Leave it to NPR to find a way to "cover" the Blackwater assassination squad and drone squad story without ever mentioning Erik Prince's uber-creepy dominionist Christian vision and lust for wiping out Muslims. And of course no point in bringing up charges that Prince may have a room on his hit list for employees who might cooperate with federal investigators.
Instead of turning to Jeremy Scahill, the expert who literally wrote the book on Blackwater - NPR turns Robert Siegel loose for a comfy chat with loyal New York Times reporter Mark Mazetti who in the course of the interview, incredibly claims that the New York Times has determined that CIA-employed Blackwater hitmen never killed anyone (I guess someone at the CIA confirmed that for him?) Mazetti also finds time to tell us that drones have been used for attacks on militants (no civilians there).
All we learn from Mazetti is that Blackwater was involved in the "never-used" hit squads and was helping provide security and operations for loading missiles on drones in the AfPak region. Mazetti downplays the significance, attributing it to the US being shorthanded when it comes to running covert operations...sheesh....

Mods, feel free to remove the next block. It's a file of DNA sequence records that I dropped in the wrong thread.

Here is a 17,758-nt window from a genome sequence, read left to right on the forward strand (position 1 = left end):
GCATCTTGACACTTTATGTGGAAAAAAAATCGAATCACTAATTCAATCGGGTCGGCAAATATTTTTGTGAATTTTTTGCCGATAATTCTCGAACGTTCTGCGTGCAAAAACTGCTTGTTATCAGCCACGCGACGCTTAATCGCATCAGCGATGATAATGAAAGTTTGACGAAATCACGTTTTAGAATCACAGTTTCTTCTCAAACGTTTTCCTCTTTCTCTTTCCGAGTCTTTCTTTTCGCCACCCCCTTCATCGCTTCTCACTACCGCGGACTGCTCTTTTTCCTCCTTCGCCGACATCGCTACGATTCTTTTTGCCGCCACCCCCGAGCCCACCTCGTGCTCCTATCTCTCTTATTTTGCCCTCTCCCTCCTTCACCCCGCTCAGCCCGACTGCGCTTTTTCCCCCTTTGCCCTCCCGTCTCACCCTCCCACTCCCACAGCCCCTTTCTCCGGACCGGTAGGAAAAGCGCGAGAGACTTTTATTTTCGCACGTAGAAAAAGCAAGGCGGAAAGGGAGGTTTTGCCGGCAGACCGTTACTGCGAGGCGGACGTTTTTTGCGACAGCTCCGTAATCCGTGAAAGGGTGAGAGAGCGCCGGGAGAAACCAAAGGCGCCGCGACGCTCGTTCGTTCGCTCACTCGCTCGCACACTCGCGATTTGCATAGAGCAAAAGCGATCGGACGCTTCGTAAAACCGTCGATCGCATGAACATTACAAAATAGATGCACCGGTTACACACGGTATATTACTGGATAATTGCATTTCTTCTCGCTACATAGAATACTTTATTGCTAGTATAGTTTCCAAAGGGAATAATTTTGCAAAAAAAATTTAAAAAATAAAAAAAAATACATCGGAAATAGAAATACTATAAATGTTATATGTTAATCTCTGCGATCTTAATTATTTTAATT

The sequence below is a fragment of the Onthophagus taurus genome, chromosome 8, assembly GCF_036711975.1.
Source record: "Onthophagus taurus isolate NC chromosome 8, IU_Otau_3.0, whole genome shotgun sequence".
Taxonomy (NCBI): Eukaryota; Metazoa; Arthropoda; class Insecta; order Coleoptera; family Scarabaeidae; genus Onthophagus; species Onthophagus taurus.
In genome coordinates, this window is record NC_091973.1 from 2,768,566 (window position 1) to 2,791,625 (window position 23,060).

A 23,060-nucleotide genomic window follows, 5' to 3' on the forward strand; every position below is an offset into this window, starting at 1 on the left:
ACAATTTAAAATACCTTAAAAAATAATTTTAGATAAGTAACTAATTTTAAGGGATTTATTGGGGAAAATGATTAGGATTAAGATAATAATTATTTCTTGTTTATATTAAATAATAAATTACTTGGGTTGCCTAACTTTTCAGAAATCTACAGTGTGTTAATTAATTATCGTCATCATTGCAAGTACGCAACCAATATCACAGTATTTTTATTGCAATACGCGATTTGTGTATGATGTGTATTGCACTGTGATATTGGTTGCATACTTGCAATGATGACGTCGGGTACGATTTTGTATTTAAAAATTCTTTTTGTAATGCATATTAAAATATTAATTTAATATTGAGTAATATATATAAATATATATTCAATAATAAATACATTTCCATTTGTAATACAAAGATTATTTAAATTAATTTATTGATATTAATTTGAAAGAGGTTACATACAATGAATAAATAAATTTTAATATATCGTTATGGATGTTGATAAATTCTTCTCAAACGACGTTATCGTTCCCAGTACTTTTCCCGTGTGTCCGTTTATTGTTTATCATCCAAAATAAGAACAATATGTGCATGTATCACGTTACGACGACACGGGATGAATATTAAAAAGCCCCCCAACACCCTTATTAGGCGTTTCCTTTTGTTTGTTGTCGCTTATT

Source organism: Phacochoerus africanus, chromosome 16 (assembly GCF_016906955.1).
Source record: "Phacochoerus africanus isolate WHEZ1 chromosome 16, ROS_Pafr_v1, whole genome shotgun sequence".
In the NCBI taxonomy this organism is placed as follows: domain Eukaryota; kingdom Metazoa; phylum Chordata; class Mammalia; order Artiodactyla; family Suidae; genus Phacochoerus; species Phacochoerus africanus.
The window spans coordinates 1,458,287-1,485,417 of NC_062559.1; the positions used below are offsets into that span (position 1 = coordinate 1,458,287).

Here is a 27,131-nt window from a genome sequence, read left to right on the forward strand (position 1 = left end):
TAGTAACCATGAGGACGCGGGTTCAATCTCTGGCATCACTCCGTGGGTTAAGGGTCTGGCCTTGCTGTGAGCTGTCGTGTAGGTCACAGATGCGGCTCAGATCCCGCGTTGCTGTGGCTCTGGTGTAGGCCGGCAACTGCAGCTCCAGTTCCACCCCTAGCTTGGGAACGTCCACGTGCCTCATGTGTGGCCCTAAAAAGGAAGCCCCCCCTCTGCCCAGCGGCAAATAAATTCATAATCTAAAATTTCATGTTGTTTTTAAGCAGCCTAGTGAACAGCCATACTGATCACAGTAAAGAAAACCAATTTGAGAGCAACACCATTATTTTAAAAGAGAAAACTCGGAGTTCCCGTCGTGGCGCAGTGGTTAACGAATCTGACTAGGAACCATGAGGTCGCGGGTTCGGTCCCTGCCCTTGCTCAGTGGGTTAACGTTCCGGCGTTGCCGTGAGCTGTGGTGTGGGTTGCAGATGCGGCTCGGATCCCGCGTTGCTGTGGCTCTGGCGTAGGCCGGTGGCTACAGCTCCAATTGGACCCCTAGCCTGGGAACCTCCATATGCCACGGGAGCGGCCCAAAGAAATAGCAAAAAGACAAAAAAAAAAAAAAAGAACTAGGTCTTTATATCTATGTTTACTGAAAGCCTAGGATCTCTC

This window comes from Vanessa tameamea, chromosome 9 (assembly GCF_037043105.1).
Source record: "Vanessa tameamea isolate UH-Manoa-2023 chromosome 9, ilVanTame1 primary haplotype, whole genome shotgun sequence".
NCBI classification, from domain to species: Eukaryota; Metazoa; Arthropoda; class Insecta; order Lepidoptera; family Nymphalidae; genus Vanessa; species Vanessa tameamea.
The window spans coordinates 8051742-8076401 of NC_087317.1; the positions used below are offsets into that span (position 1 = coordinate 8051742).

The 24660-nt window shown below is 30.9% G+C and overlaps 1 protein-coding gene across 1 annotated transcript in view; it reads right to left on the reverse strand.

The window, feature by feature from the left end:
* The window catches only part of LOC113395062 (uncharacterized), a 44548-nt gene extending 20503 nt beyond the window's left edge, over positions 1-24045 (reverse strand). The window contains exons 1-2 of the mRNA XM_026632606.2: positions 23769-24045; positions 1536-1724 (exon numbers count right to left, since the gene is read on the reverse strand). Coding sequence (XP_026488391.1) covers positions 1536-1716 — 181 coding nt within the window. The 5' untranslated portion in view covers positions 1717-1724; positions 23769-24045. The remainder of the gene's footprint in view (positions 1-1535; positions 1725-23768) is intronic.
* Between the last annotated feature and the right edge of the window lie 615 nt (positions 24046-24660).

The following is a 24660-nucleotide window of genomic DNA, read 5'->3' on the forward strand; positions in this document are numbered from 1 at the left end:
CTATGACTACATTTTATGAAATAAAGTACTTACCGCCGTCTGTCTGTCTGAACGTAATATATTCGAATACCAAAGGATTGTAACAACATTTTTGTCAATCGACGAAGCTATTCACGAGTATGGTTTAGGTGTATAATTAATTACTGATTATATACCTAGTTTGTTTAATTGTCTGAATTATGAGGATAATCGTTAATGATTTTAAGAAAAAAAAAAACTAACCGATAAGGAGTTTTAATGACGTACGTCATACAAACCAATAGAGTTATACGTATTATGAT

Here are the remarks of Mazetti mentioned above:
- [Regarding all the civilians killed by US drones.] "...the pilotless drone airplanes, the Predators or the Reapers...are used regularly to attack militants in Pakistan."
- ["Confirming" that black ops were never committed.] "As we've reported over the last month, there was never an actual operation performed as part of this program."
- [As to why the CIA hired Blackwater - no mention of the obvious benefit of "plausible deniability"] "The security officers are needed in other parts of either Afghanistan and Pakistan or other parts of the world. And the feeling is that having Blackwater employees do the security and some of this more maintenance-type work is a good value for the government."
- and -
- When 9/11 happened and all of a sudden the CIA and the Pentagon and intelligence services became a lot busier, they all of a sudden had more to do than they actually had people for. So they looked to outside contractors to fill in the gaps."